Title page for ETD etd-11132007-104055


Type of Document Master's Thesis
Author Bahm, Jesse Adam
Author's Email Address jessebahm@yahoo.com
URN etd-11132007-104055
Title The Ecology of Blacktail Redhorse Moxostoma poecilurum in West Fork Thompson Creek, Louisiana
Degree Master of Science (M.S.)
Department Renewable Natural Resources
Advisory Committee
Advisor Name Title
D. Allen Rutherford Committee Chair
Michael Douglas Kaller Committee Member
William E. Kelso Committee Member
Keywords
  • non-game fish
  • sucker
  • habitat use
  • electrofishing
  • foraging
  • telemetry
  • predation
  • mortality
Date of Defense 2007-11-02
Availability unrestricted
Abstract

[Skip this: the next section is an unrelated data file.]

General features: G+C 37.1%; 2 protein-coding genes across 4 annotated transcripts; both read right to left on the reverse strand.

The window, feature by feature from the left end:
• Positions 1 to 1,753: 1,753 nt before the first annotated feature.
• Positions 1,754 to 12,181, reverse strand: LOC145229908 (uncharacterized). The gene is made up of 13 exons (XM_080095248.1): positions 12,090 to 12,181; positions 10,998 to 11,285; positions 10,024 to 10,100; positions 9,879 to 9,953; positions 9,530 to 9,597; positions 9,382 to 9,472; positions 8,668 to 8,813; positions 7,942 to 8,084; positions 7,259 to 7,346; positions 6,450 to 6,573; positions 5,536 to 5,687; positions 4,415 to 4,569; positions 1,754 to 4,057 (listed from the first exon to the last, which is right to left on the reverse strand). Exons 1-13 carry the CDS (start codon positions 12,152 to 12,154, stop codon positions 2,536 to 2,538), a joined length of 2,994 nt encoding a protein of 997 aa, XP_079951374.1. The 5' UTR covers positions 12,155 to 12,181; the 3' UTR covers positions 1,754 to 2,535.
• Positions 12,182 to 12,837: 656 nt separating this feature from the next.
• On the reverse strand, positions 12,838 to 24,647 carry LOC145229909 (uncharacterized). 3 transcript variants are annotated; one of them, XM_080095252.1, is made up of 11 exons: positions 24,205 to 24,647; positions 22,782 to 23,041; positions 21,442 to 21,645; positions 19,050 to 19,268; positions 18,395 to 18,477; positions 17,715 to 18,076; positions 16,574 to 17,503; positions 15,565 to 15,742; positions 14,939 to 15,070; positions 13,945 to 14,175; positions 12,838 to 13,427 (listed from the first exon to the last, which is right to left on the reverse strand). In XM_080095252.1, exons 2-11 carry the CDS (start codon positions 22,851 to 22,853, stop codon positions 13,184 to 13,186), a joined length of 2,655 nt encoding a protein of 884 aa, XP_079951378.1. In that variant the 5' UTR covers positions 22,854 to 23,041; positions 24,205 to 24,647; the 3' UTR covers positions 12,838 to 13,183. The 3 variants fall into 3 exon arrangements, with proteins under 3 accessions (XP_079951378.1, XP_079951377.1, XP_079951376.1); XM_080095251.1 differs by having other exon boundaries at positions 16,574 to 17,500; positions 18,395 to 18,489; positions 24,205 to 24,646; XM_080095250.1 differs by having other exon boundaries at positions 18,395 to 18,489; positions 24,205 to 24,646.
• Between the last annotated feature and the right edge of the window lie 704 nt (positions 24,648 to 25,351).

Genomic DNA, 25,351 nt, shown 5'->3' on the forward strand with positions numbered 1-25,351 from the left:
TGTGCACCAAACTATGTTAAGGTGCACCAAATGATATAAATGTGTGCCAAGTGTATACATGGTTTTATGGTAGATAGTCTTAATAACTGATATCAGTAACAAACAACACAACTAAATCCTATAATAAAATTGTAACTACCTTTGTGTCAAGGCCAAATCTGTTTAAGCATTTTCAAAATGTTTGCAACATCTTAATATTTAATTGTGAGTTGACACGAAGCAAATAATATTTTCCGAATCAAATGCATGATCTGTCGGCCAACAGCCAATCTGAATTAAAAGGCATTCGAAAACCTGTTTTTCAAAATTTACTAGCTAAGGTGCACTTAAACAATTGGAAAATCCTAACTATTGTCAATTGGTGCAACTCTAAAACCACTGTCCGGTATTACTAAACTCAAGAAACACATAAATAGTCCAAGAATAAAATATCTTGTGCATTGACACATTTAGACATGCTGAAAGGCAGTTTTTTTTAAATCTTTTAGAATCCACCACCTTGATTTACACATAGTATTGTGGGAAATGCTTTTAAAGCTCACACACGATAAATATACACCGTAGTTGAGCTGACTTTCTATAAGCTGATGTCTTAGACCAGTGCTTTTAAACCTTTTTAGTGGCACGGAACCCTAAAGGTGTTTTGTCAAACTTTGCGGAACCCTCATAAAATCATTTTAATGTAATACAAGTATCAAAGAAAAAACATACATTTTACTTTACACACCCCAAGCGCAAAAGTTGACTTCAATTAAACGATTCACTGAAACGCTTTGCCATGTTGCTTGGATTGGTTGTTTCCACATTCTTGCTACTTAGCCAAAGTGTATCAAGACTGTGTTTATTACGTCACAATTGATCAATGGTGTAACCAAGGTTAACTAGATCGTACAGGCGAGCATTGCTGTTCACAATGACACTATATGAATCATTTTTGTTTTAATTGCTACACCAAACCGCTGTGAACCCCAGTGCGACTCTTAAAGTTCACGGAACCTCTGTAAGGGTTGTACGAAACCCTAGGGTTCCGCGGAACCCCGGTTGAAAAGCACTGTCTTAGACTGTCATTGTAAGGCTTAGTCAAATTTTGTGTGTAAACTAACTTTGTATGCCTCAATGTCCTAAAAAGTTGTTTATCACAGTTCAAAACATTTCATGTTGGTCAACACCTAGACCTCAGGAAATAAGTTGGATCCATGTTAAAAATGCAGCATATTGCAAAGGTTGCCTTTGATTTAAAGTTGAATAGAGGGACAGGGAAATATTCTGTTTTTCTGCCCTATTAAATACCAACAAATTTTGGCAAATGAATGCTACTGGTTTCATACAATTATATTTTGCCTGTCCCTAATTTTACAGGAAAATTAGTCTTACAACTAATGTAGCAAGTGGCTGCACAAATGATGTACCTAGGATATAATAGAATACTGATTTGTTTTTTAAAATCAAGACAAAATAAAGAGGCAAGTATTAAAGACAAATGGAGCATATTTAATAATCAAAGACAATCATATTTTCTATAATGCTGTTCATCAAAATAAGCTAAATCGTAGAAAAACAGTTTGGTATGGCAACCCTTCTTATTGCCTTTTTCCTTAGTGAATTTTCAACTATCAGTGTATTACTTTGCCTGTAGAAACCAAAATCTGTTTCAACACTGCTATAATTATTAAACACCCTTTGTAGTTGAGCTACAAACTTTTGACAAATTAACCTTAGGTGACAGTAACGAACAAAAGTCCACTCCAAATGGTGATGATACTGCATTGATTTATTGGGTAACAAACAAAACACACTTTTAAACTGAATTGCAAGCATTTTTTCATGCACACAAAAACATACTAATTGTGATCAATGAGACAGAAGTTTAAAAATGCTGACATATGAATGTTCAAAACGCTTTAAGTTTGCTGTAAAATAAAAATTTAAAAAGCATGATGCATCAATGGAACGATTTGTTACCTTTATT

This study was designed to examine home range sizes and habitat use of blacktail redhorse Moxostoma poecilurum in West Fork Thompson Creek, Louisiana. Blacktail redhorse are a common non-game species found in Louisiana and other southeastern states. Adult blacktail redhorse (N=40; 187-273 mm total length) were implanted with radio transmitters and tracked twice weekly from February to September 2006 and from February to July 2007. To assess blacktail redhorse diet I analyzed 32 stomachs from fish collected by backpack electrofishing. I also conducted mark-recapture surveys of fish sampled monthly from May 2006 until July 2007. To assess homing ability in blacktail redhorse, I radio-tagged 10 individuals in 2007 and relocated them downstream (0.8 or 1.6 km) from their capture location. Results showed that implanted fish exhibited extremely high mortality or expulsion rates with 70% of all implanted transmitters being lost, even though retention rates in the laboratory were very high. On numerous occasions, I directly and indirectly observed avian and mammalian predators foraging in the study area, which likely explains high transmitter loss. Individual 95% linear home range sizes varied from 25 to 3,900 meters, with several fish having multiple home ranges, while others remained in the same pool throughout the study. Blacktail redhorse were observed foraging throughout the diel period, and their diet was primarily composed of chironomid (55%) and heptageniid larvae (17%). Similar to other redhorse species, blacktail redhorse were benthic feeders and foraging behaviors appear very similar to that of black redhorse Moxostoma duquesnei. Few marked individuals were recaptured (6 of 130) as indicated by mark-recapture sampling. The homing study showed only one individual moved back to its capture location. Small sample sizes and short study times limited both the mark-recapture and homing studies. Overall, blacktail redhorse exhibited a preference for pools with clay boulders, complex habitat, and undercut banks. The high levels of predation observed throughout this study and its impact on blacktail redhorse abundance suggest that local predation pressures structure this portion of the population and may be a driving force in structuring the entire headwater stream fish community in this area.
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